A solid rocket booster (left) is raised for installation onto the Boeing Delta 7326 rocket that will launch Deep Space 1 at Launch Pad 17A, Cape Canaveral Air Station. Delta II rockets are medium capacity expendable launch vehicles derived from the Delta family of rockets built and launched since 1960. Since then there have been more than 245 Delta launches. Delta's origins go back to the Thor intermediate-range ballistic missile, which was developed in the mid-1950s for the U.S. Air Force. The Thor -- a single-stage, liquid-fueled rocket -- later was modified to become the Delta launch vehicle. The Delta 7236 has three solid rocket boosters and a Star 37 upper stage. Delta IIs are manufactured in Huntington Beach, Calif. Rocketdyne, a division of The Boeing Company, builds Delta II's main engine in Canoga Park, Calif. Final assembly takes place at the Boeing facility in Pueblo, Colo. Deep Space 1, the first flight in NASA's New Millennium Program, is designed to validate 12 new technologies for scientific space missions of the next century. Onboard experiments include an ion propulsion engine and software that tracks celestial bodies so the spacecraft can make its own navigation decisions without the intervention of ground controllers. Deep Space 1 will complete most of its mission objectives within the first two months, but may also do a flyby of a near-Earth asteroid, 1992 KD, in July 1999.

1998-01-01

28

Delta II rocket prepared for launch of Deep Space 1  

NASA Technical Reports Server (NTRS)

- A solid rocket booster is maneuvered into place for installation on the Boeing Delta 7326 rocket that will launch Deep Space 1 at Launch Pad 17A, Cape Canaveral Air Station. Delta II rockets are medium capacity expendable launch vehicles derived from the Delta family of rockets built and launched since 1960. Since then there have been more than 245 Delta launches. Delta's origins go back to the Thor intermediate-range ballistic missile, which was developed in the mid-1950s for the U.S. Air Force. The Thor -- a single-stage, liquid-fueled rocket -- later was modified to become the Delta launch vehicle. The Delta 7236 has three solid rocket boosters and a Star 37 upper stage. Delta IIs are manufactured in Huntington Beach, Calif. Rocketdyne, a division of The Boeing Company, builds Delta II's main engine in Canoga Park, Calif. Final assembly takes place at the Boeing facility in Pueblo, Colo. Deep Space 1, the first flight in NASA's New Millennium Program, is designed to validate 12 new technologies for scientific space missions of the next century. Onboard experiments include an ion propulsion engine and software that tracks celestial bodies so the spacecraft can make its own navigation decisions without the intervention of ground controllers. Deep Space 1 will complete most of its mission objectives within the first two months, but may also do a flyby of a near-Earth asteroid, 1992 KD, in July 1999.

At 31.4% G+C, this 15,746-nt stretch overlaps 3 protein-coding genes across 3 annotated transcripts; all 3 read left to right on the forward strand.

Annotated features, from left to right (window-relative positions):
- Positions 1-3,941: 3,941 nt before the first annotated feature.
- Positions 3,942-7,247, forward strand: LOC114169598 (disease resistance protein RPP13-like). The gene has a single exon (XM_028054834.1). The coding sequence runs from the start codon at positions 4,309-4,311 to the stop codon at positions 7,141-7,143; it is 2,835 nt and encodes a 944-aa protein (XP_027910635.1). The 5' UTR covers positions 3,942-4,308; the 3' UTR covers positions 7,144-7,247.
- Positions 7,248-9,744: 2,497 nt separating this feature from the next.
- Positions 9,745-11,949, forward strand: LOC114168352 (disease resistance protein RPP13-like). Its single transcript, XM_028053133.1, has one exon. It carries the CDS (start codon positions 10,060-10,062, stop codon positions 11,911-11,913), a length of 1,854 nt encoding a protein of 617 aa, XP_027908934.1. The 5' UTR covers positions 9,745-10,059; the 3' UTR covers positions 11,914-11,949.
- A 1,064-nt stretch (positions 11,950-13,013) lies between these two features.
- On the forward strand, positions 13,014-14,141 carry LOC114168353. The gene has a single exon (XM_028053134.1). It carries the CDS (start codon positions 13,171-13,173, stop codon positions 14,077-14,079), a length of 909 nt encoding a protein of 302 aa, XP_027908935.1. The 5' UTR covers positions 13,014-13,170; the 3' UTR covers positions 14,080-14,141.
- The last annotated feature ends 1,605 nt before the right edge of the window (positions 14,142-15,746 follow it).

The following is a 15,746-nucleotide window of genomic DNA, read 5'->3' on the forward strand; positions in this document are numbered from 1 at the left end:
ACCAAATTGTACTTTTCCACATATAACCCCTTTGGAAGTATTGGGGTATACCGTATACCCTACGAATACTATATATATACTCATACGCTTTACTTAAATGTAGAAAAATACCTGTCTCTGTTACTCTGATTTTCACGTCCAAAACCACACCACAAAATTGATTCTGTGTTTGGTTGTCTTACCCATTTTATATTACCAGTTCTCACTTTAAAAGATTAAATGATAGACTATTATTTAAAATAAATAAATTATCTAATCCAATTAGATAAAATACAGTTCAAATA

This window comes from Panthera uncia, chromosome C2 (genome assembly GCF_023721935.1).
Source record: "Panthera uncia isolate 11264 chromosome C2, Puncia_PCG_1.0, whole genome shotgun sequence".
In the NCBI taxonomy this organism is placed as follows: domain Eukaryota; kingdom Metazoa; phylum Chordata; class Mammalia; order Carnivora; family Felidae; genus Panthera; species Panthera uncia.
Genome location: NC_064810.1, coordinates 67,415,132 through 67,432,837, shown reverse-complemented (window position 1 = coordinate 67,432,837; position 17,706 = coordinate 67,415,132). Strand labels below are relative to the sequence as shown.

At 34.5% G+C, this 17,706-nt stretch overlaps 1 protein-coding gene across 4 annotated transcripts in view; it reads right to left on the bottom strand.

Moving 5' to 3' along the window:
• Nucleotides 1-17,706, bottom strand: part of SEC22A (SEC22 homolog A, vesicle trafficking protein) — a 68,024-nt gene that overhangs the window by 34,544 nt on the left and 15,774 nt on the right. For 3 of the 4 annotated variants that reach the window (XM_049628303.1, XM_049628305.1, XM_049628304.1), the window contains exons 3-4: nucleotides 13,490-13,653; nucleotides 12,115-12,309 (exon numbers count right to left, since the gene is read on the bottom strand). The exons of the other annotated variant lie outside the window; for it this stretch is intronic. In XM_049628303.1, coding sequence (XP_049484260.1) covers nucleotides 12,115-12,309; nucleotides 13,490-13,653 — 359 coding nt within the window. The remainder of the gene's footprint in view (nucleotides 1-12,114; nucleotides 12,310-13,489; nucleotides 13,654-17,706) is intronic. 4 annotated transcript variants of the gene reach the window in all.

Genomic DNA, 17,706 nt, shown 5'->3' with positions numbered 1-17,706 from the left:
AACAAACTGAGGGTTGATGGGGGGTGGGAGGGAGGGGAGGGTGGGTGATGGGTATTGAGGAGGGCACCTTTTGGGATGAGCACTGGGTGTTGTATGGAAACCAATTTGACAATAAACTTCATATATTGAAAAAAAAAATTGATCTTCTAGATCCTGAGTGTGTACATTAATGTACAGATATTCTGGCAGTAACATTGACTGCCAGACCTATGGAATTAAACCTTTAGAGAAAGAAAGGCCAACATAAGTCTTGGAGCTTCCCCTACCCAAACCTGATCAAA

1998-01-01

29

Liquid Rocket Engine Testing  

NASA Technical Reports Server (NTRS)

Comprehensive Liquid Rocket Engine testing is essential to risk reduction for Space Flight. Test capability represents significant national investments in expertise and infrastructure. Historical experience underpins current test capabilities. Test facilities continually seek proactive alignment with national space development goals and objectives including government and commercial sectors.

Rahman, Shamim

2005-01-01

30

Boeing Delta II rocket for FUSE launch arrives at CCAS  

NASA Technical Reports Server (NTRS)

At Launch Pad 17A, Cape Canaveral Air Station (CCAS), the first stage of a Boeing Delta II rocket is moved into the tower. The rocket is targeted to launch NASA's Far Ultraviolet Spectroscopic Explorer (FUSE), developed by The Johns Hopkins University under contract to Goddard Space Flight Center, Greenbelt, Md. FUSE will investigate the origin and evolution of the lightest elements in the universe, hydrogen and deuterium. In addition, the FUSE satellite will examine the forces and process involved in the evolution of the galaxies, stars and planetary systems by investigating light in the far ultraviolet portion of the electromagnetic spectrum. FUSE is scheduled to be launched June 23 at CCAS.

1999-01-01

31

Solid Rocket Motor Test  

NASA Technical Reports Server (NTRS)